• Definitive Data -- These data are generated using exact analytical methods, such as reference methods. Definitive data are substance-specific, with confirmation of substance identity and concentration. Data may be generated at the site or at an off-site location, as long as the QA/QC requirements are satisfied. To be definitive, either the analytical or total measurement error must be determined.

 

The DQO process should establish the data requirements for the site investigation by definition of specific procedures that will be followed for sampling and analysis of samples. In detail the DQO press addresses the:

 

  • Selection of sampling locations including background and/or control samples,
  • Selection of sampling procedures in accordance to technical protocols and standard operation procedures,
  • Determination of the environmental compartments where samples need to be taken (e.g., surface water, ground water, soil, ambient air, vegetables, etc.),
  • Determination of data use (e.g., to adjust sample locations or to characterize nature and extent of a contamination),
  • Determination of required data types (e.g., field screening data, field analytical data, etc.),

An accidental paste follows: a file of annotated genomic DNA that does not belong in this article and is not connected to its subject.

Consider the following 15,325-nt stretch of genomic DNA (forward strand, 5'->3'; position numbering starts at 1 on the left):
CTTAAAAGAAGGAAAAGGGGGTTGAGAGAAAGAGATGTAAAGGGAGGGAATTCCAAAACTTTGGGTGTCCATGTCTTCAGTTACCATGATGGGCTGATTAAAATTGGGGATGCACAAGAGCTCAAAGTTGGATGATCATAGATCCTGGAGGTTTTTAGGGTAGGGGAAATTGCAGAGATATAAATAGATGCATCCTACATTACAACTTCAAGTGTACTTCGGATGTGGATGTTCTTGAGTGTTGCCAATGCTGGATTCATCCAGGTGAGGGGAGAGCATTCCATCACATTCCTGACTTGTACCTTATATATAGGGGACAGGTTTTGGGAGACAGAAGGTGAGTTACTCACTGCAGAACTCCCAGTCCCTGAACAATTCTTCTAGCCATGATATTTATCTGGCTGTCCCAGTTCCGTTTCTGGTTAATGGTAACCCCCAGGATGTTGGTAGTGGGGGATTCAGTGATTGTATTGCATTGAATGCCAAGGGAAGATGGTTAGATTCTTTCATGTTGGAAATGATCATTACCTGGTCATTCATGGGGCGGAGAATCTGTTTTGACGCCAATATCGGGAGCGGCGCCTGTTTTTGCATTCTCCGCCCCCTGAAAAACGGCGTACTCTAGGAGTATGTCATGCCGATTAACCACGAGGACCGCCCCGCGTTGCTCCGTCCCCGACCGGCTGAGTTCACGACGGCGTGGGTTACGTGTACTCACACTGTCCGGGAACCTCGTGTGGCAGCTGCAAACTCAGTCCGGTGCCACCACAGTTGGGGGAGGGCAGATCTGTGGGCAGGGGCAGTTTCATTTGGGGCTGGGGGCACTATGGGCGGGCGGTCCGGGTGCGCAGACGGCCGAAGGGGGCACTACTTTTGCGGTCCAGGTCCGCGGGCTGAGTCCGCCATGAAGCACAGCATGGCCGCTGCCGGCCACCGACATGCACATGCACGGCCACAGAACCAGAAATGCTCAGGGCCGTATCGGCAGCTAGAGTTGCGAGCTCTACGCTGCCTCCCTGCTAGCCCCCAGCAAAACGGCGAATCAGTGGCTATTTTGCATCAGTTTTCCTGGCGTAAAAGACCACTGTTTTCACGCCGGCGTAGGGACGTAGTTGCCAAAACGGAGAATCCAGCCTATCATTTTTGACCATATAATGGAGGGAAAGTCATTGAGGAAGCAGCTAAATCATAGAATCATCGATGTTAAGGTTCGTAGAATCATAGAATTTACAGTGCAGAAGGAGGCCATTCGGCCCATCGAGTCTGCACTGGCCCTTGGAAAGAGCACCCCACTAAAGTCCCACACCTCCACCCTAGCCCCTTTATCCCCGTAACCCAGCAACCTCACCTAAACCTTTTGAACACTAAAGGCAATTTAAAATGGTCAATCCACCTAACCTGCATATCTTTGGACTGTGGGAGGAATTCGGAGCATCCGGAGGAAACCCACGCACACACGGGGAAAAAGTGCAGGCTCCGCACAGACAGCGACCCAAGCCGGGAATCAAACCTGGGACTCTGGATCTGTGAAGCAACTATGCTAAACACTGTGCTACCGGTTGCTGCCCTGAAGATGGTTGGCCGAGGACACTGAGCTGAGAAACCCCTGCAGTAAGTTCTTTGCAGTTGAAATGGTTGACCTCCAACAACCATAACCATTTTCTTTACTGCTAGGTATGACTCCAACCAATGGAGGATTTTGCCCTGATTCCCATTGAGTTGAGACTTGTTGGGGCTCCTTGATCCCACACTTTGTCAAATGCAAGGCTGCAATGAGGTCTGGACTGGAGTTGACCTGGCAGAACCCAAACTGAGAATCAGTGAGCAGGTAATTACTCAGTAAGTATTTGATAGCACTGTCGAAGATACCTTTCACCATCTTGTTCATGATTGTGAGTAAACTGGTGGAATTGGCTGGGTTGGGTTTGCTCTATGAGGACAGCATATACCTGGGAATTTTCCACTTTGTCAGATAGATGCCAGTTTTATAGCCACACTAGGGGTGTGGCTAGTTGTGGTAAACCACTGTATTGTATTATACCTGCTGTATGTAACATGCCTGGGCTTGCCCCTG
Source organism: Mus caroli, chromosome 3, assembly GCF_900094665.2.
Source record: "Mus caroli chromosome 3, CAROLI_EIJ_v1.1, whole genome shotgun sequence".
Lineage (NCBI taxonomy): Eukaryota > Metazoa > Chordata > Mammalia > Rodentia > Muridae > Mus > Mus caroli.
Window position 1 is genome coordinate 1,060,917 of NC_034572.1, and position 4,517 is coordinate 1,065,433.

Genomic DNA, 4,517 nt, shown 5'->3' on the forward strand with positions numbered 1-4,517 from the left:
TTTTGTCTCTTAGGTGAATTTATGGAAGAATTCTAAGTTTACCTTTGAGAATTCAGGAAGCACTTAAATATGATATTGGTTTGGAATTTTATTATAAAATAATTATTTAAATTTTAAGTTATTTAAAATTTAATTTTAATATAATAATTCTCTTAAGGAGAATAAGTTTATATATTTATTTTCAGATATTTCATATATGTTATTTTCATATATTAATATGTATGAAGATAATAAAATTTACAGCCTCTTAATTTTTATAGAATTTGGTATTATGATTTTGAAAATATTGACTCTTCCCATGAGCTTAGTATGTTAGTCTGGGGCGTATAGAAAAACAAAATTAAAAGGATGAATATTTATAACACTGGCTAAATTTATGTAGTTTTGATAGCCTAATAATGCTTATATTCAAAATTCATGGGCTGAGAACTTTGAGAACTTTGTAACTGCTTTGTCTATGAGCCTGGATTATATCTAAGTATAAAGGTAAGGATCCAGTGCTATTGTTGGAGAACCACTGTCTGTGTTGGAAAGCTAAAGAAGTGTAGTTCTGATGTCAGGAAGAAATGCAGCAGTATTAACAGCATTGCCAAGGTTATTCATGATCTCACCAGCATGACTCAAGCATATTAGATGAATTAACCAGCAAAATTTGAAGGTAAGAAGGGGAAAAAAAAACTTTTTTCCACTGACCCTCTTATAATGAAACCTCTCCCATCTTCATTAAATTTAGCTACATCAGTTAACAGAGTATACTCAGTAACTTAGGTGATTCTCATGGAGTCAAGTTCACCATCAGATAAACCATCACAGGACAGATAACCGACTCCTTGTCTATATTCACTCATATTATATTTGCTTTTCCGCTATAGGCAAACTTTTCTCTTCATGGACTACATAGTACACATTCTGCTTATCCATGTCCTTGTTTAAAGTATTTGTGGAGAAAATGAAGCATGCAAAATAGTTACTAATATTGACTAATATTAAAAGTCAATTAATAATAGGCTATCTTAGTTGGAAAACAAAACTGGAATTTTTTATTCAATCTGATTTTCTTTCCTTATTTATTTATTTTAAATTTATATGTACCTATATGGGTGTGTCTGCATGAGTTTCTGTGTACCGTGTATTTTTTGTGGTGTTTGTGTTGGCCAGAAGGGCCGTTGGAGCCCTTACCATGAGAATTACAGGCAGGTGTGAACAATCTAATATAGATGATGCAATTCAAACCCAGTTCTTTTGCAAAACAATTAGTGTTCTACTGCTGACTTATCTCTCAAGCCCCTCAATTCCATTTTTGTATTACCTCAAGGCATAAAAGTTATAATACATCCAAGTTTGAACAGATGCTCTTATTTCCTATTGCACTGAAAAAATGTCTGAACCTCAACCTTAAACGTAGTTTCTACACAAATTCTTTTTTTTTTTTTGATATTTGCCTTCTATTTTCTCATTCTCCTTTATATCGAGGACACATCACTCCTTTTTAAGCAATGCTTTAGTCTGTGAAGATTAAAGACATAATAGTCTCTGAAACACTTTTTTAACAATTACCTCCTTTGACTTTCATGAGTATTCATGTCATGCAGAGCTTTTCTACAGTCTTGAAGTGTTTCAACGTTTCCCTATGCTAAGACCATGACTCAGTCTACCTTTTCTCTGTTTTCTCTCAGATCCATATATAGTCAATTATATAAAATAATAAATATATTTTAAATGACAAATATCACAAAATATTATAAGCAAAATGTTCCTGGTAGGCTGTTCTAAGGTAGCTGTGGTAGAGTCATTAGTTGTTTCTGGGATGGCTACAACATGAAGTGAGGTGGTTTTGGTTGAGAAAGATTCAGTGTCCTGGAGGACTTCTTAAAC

• Definition of field QA/QC measures (e.g., percentage of split and duplicate samples, trip blanks, rinse blanks, etc.).

 

5. Information Sources

 

Information on sampling and analysis methods including requirements with respect to QA/QC measure can be found in the following sources:

 

  • Technical guidelines,
  • Technical protocols,
  • Reference guides,
  • Method databases.

 

6. Literature

 

U.S. Army Corps of Engineers (2001):

Environmental Quality. Requirements for the Preparation of Sampling and Analysis Plans. Washington D.C. EM 200-1-3.

 

U.S. Environmental Protection Agency (1997):

Federal Facilities Forum Issue. Field Sampling and Selecting On-Site

Analytical Methods for Explosives in Soil. Office of Research and Development. Washington D.C. EPA/540/R-97/501.

 

U.S. Environmental Protection Agency (1998):

Quality Assurance Guidance for Conducting Brownfields Site Assessments. Office of Research and Development. Washington D.C. EPA/540/R-98/038.

 

U.S. Environmental Protection Agency (2001):

Resources for Strategic Site Investigation and Monitoring. Office of Solid Waste and Emergency Response. Washington D.C. EPA/542/F-01-0030b.

 

U.S. Environmental Protection Agency (2001):

Innovations in Site Characterization Technology Evaluation: Real-time VOC Analysis Using a Field Portable GC/MS. Office of Solid Waste and Emergency Response. Washington D.C. EPA/542/R-01/011.

 

U.S. Environmental Protection Agency (2003):

Field Analytic Technologies Encyclopedia (FATE). Office of Superfund Remediation and Technology Innovation (OSRTI). http://fate.clu-in.org.